Last week I blogged about the SQL Server Profiler, which I think is underused and undervalued. While I was writing that post I discovered that the SQL Profiler was deprecated in favor of the Extended Events (XEvents). In this post, we'll take a look at how we can convert the SQL Profiler template I'm using to an XEvent template (session).
Creating a new XEvent template, now called a session, can be done in different ways. One of the ways is to create the session with a SQL statement, while this has become easier than before we're going to use the GUI because this is still simplest.
To create a new session, open the
Management folder and then
Now, right-click on
Sessions and you'll see that you have two options to create a session,
New Session and
New Session Wizard.
The only difference that I can see is that the user interface is a little bit different but the end result is the same.
Just keep in mind that the user interface to edit a session is the same user interface as using the
New Session wizard, that's why the following images are all made with the
New Session option.
The first screen asks for general info, and you got the option to start from a predefined template.
For now, we'll stick with a blank template.
On the second screen,
Events, we select the events that we want to capture.
Because I'm interested in the query performance, I select the
Configure button in the top right corner, we can open a new window to include the fields we want to append to the captured event.
Besides the default fields, I've also added
task_time. This has to be repeated for each event.
Sometimes we're only interested in a subset of the captured, for example if we only to capture queries with a high read count.
To exclude events in the event log, we can add a filter via the filter screen.
The third screen allows us to store the captured events.
This can be helpful if you want to capture events for a longer period without having the live view on.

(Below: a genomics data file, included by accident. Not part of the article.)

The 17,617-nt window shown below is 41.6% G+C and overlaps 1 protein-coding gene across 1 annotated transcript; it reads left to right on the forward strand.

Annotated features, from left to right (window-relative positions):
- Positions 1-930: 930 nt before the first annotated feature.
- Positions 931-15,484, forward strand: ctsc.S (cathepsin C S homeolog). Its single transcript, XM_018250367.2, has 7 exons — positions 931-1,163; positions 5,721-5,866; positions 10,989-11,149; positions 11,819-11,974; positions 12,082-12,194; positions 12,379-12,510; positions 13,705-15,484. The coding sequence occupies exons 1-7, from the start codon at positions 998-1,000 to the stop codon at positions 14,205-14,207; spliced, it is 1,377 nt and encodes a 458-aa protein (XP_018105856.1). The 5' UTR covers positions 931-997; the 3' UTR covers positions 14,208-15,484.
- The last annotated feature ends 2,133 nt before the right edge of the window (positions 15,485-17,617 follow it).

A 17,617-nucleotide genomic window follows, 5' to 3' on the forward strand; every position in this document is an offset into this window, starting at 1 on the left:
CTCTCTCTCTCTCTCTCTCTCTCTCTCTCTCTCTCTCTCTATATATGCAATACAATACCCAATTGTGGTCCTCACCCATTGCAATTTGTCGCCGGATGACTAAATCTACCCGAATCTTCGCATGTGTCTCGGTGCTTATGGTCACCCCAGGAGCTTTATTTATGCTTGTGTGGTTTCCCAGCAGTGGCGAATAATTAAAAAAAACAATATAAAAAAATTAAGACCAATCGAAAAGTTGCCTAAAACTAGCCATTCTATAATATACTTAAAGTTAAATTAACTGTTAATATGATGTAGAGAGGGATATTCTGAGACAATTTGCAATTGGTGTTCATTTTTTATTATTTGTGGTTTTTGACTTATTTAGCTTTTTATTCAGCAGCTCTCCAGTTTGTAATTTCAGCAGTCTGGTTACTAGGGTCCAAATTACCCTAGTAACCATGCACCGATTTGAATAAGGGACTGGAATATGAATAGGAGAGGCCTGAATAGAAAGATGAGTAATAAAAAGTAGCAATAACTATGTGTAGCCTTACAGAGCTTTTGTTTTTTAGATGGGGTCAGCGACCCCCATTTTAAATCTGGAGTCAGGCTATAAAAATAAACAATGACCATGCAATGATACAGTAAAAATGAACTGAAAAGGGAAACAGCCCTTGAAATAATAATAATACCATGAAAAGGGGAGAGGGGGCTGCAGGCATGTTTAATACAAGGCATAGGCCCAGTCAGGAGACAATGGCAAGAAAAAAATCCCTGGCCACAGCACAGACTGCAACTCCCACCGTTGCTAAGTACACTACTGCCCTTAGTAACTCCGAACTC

Besides the option to save the raw event data, you also can save an aggregated view of the data, for example in the form of a histogram.
The fourth, and last, screen is the advanced screen.
For me, the defaults are fine.
With the session configured, we can open up the live data view by right-clicking on the created session.
This opens up an almost identical view of the beloved SQL Profiler.
When the events have occurred, it will be shown on this screen.
At first sight, this doesn't look as useful as the SQL Profiler.
To display more data, select an event and this will open a detailed view at the bottom.
Right-click a field row to add it to the live data view table.
This gives us the following result, a view like we're used to with the SQL Profiler.
To display the same view the next time you open the data viewer, save the current display settings.
To edit the session, right-click the session and click on
This opens the same wizard as before, where you can make modifications to the existing session.
It's also possible to start a session without the live view.
Because we're storing the captured events to an even file we can view and analyze these events in the Target Data view.
To open up this view, right-click the event file and select